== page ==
Upcoming sessions focus on Europa Editions (June 12), Hanging Loose Press (June 18) and McPherson and Company (June 24). All take place at the Center at the General Society of Mechanics and Tradesmen, 20 W. 44th St., between 5th and 6th Avenues in midtown Manhattan. All events are free. Go to for more information.


At last week's Hay Festival, a controversy erupted over plans to add recommended age ranges to the covers of children's books, "with authors speaking both for and against proposals due to be implemented by a wide group of children's publishers later this year," according to the Guardian.

"If you've got reluctant young readers," said Mal Peet, "they're going to be reluctant to read any book which they consider to be beneath their age range. And there's no point in encouraging able young readers to read above their age range because they're going to do that anyway. . . . Sooner or later this age ranging is going to degenerate into a moral code, which would be terrible."

Rebecca McNally, publishing director of Macmillan's children's division, countered that "loose guidelines" were the goal. "We've written to our authors and had a positive response," she said. "Anyone who's ever seen adults trying to choose books for children thinks this is a positive thing. The whole point is to help adults who often feel completely lost in the children's section of a bookshop."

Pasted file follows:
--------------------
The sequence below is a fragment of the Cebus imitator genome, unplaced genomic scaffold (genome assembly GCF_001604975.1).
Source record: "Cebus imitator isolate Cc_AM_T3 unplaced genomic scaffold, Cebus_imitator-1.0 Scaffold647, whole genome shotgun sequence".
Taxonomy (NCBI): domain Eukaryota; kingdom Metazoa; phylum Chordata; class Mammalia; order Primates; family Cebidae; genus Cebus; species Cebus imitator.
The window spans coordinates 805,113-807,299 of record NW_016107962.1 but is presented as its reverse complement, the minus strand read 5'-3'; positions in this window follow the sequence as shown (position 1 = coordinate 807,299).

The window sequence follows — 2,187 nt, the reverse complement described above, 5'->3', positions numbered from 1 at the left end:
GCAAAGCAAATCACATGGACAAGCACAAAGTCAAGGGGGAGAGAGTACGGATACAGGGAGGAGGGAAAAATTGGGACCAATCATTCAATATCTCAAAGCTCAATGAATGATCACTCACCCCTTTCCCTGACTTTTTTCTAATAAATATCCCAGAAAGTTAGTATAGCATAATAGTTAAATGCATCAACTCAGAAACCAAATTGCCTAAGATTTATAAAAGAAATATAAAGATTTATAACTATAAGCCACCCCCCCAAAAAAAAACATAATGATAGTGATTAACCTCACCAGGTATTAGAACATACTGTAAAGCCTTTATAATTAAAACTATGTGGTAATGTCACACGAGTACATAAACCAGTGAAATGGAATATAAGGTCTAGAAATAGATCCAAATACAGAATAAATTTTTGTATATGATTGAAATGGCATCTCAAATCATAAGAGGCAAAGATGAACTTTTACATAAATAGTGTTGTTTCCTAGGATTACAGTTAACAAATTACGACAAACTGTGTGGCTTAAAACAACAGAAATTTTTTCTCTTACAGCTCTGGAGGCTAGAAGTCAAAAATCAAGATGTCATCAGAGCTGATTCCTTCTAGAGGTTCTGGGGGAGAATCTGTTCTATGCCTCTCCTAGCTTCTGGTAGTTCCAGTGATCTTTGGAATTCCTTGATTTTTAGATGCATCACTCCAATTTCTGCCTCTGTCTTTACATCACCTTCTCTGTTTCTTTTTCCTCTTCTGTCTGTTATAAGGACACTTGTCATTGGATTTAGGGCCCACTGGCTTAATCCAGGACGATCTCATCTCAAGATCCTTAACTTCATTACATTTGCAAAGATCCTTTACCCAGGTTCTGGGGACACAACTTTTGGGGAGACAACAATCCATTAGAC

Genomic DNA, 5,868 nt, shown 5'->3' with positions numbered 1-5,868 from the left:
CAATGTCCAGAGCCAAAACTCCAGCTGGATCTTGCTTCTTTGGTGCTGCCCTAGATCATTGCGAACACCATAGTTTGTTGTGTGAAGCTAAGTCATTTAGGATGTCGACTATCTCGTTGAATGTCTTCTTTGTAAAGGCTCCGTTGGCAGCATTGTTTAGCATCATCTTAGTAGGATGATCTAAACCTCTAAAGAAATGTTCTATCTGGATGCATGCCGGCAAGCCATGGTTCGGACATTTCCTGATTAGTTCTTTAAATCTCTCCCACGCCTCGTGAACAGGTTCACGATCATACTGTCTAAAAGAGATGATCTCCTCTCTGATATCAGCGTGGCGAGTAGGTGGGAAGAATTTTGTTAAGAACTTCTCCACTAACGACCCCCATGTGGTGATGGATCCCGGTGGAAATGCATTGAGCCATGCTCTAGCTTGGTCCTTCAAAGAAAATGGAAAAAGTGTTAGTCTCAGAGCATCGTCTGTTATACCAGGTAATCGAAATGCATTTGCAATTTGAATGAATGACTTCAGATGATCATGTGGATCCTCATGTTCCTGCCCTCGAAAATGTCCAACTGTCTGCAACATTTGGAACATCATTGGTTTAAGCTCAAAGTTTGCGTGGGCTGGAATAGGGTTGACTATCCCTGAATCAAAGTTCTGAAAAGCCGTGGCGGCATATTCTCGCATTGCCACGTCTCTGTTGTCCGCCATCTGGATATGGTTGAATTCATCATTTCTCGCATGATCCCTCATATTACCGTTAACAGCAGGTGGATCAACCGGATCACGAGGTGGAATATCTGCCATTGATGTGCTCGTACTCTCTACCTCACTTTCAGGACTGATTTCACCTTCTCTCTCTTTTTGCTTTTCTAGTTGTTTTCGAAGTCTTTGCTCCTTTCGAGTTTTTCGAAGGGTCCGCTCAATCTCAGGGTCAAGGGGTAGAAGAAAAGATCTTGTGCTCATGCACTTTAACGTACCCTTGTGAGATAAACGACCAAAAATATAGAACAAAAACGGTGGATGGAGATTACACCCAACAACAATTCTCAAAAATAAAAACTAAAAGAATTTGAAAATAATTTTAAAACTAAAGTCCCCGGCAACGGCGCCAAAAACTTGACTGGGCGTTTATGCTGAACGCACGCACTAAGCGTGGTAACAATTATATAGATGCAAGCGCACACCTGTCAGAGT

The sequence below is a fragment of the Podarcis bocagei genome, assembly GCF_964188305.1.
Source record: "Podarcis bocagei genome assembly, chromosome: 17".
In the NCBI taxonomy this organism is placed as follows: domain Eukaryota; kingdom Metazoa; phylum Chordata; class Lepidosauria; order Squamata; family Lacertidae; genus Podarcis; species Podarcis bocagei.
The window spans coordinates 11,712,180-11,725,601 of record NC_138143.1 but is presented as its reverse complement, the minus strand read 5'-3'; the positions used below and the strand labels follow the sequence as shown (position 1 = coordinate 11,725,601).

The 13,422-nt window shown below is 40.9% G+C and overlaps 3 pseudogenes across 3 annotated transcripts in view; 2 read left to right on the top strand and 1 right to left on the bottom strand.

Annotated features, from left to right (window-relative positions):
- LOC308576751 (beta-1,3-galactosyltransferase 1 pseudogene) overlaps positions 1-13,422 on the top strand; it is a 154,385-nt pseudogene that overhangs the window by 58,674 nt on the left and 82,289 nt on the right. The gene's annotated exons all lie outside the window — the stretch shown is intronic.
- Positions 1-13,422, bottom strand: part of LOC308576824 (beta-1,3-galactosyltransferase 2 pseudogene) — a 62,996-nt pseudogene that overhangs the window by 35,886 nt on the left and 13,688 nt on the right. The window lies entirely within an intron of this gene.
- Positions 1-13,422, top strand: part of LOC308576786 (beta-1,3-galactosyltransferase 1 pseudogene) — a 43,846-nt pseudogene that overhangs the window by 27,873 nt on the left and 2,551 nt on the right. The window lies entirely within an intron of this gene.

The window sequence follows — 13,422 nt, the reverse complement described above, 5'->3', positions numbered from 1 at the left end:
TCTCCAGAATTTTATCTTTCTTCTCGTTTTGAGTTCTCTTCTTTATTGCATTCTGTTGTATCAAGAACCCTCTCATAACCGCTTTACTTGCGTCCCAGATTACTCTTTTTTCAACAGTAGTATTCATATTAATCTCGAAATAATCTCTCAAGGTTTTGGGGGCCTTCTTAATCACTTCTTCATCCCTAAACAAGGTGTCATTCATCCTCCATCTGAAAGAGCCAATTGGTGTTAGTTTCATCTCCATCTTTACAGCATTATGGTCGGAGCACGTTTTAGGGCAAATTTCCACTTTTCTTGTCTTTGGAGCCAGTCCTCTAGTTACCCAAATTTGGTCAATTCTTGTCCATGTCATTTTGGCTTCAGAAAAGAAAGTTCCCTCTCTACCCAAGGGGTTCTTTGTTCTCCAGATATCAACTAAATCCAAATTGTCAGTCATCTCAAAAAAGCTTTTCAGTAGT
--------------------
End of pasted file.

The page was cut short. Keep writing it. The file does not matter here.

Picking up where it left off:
But author Francesca Simon suggested that it's "about getting rid of bookshops. It's about selling books through supermarkets or over the Internet, without the kind of specialist guidance you can get from a bookseller."


The Jane Austen Hair Club? The Guardian reported that a locket "containing what is believed to be Jane Austen's hair is expected to reach more than £5,000 (US$9,812) at auction."


Business Week
's "Reading List for the Poolside MBA" was compiled from suggestions by university professors. Even a few works of fiction could be found among the "business page-turners."

"Whatever the merits of the novel, it does a nice job of introducing the concepts of bottlenecks and variability, both of which are studied in our core Operations & Management Science course," said Wallace Hopp, the Herrick professor of manufacturing and professor of operations and management science at University of Michigan's Stephen M. Ross School of Business, in justifying his use of The Goal by Eliyahu Goldratt and Jeff Cox.